The other element that Crenshaw talks about is the good kind of multitasking, or “background tasking.” This refers to letting processes run in the background while you do other work, such as letting a pie bake while you take a shower. This is true multitasking, and I believe that masters of productivity and creativity learn to embrace background tasking. Chefs learn how to prepare all of the right ingredients in the right order, so that everything will cook in sync and be ready at the right time. Background tasking requires setting up systems so that the right processes start and finish at the right times.

Steven Pressfield, author of The War of Art (see my review from last year) advocates doing the important things before doing the urgent things. I’ve come to realize the wisdom in this. I have recently set up a spreadsheet with a prioritized list of tasks. It’s far from perfect, but I improve it on a daily basis by observing what works and what doesn’t. What I’ve learned is this: when I prioritize the urgent things first, I always have the experience of being behind and trying to catch up, and my day feels like an exercise in swatting mosquitoes that refuse to die.

When I prioritize the important above the urgent, I feel myself pulled into a creative vortex, where things work out almost magically. That appointment that I wasn’t going to be able to make gets cancelled or moved back by the other person. Traffic cooperates and the lights go green at the perfect times. When I respect my art and place it above the minutia, the muse responds. Also, putting the important first doesn’t compromise my ability to get the urgent things done. To the contrary: I get them done more efficiently and do a better job at it. As a side bonus, the urgent things often get handled without my having to do anything. I strive to operate like this a little bit more often each day. Eventually, I will learn to operate like this all of the time.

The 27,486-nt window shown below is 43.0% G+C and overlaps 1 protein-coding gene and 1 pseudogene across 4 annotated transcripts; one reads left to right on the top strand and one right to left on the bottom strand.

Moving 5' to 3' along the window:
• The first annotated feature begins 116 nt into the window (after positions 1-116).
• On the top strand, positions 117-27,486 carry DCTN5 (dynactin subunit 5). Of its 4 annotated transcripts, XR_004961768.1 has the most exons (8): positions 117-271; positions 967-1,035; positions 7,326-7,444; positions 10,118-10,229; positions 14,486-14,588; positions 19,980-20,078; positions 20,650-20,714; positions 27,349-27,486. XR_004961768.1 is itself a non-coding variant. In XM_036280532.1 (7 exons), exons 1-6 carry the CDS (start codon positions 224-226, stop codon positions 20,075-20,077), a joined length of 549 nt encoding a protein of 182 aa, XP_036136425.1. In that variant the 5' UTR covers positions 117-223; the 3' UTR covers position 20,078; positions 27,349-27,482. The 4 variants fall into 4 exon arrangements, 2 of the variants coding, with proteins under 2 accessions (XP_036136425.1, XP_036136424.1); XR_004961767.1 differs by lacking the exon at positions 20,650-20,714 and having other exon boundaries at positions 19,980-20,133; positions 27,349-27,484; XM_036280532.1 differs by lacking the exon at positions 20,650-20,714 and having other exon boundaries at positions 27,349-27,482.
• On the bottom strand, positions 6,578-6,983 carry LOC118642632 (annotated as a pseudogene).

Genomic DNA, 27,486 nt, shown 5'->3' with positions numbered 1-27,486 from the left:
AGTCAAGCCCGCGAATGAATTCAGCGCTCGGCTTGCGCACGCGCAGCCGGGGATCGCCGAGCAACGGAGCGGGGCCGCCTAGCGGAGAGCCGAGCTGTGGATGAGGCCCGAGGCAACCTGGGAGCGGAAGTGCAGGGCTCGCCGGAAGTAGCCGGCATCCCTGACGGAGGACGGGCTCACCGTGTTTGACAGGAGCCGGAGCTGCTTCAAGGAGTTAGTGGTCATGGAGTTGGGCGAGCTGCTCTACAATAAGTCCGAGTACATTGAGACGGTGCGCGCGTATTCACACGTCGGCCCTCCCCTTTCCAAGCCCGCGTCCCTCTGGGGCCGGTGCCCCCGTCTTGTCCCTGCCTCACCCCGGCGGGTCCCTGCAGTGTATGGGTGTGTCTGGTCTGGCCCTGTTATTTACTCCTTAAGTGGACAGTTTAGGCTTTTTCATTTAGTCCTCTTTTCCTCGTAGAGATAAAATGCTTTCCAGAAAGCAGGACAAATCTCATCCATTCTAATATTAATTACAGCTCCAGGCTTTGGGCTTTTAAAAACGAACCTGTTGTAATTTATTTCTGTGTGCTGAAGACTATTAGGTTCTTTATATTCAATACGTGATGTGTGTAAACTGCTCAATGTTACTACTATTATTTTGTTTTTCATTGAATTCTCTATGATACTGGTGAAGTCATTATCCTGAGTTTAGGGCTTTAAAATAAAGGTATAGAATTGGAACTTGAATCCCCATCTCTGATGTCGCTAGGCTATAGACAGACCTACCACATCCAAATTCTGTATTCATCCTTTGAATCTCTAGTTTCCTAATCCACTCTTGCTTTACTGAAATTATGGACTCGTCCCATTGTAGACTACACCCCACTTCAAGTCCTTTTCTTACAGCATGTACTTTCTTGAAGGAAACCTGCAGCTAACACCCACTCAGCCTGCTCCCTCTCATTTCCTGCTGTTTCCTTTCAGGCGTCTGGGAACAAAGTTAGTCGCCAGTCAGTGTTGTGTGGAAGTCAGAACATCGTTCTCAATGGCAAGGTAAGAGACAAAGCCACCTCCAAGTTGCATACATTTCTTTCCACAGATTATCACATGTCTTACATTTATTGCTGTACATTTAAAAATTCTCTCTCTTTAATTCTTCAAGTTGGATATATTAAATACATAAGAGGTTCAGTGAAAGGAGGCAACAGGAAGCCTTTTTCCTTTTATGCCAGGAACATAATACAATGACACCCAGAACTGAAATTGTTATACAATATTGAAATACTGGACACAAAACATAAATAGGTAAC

We all have the ability to be Olympians in our own arenas, but it’s easier said than done. The Myth of Multitasking describes something profoundly important, and at the same time, it goes against the grain of the way many of us have been conditioned. We live in a fast food society. We want it now, and we feel the pressure when others expect us to do it now. Olympians live in a different world. They learn to see the future into which they are moving, and they discipline themselves to pay attention only to what’s necessary to move them toward that future. I believe that this may be the only factor that separates the gold medalists from everyone else.

Your turn:

How do you stay connected to your creative muse, even when life tries to throw every conceivable interruption at you? Please sound off in the comments section below!

Dave Baldwin is a writer and editor who lives and works in Raleigh, North Carolina. You can find more of Dave’s writings on his blog about writing, creativity, and business.